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Workplace Incivility and Job Satisfaction: Mediation of Subjective Well-Being and Moderation of Forgiveness Climate in Health Care Sector

Muhammad Safdar Khan
Natasha Saman Elahi
1,* and
Ghulam Abid
School of Business Administration, National College of Business Administration & Economics, Lahore 54660, Pakistan
Department of Business Studies, Kinnaird College for Women, Lahore 54660, Pakistan
Author to whom correspondence should be addressed.
Eur. J. Investig. Health Psychol. Educ. 2021, 11(4), 1107-1119;
Submission received: 3 July 2021 / Revised: 16 September 2021 / Accepted: 17 September 2021 / Published: 22 September 2021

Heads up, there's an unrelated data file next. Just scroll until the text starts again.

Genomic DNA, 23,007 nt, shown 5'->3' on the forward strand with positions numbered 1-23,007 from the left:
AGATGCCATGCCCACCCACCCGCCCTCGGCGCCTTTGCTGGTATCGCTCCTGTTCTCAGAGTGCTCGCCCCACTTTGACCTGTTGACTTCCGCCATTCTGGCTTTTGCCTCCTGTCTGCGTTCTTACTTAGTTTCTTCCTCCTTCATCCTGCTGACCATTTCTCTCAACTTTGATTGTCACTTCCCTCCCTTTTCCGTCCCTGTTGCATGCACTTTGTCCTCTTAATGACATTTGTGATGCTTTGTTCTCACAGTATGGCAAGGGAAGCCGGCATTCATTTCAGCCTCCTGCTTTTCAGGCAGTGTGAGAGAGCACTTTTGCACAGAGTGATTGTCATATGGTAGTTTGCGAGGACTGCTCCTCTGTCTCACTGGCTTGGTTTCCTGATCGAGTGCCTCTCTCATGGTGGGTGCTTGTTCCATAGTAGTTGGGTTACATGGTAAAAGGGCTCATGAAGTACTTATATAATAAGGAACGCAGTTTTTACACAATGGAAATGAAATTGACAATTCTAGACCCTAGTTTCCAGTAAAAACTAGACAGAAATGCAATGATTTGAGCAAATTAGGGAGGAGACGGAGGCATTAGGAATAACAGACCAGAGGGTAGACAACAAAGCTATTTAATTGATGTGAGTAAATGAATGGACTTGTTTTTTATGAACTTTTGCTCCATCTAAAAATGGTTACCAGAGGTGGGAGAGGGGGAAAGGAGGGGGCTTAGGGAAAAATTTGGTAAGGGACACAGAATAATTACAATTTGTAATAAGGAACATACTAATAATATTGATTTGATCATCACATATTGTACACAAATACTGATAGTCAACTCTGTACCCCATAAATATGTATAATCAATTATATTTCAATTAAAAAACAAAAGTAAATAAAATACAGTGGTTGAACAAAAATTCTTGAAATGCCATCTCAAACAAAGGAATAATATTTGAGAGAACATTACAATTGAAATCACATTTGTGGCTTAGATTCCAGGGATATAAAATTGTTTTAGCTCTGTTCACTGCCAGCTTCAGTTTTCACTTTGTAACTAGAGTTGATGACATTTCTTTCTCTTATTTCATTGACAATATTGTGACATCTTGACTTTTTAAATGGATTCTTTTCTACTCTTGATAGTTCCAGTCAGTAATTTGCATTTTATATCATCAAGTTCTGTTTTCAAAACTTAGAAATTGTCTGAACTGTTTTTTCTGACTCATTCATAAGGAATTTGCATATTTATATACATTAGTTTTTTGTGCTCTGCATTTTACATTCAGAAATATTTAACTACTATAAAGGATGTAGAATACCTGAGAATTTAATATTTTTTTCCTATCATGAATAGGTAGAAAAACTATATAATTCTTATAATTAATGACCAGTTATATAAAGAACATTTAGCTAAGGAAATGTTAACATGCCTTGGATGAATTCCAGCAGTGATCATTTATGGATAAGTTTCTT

Our study investigates the role of subjective well-being and forgiveness climate between workplace incivility and job satisfaction. Drawing on conservation of resource theory, we proposed a model in which workplace incivility is associated with job satisfaction through subjective wellbeing, and forgiveness climate moderates this association. Data was collected through a survey method from 672 nurses and doctors in the health care sector at two different times. Respondents completed workplace incivility and subjective well-being scale at Time 1, and a forgiveness climate and job satisfaction scale at time 2. Findings through PROCESS Macros (Model 5) show that workplace incivility has a negative influence on job satisfaction and subjective well-being. Subjective well-being plays a mediating role in the negative effect of workplace incivility on job satisfaction. Moreover, forgiveness climate moderates the relationship between workplace incivility and job satisfaction. The implications for practice and research are discussed.

1. Introduction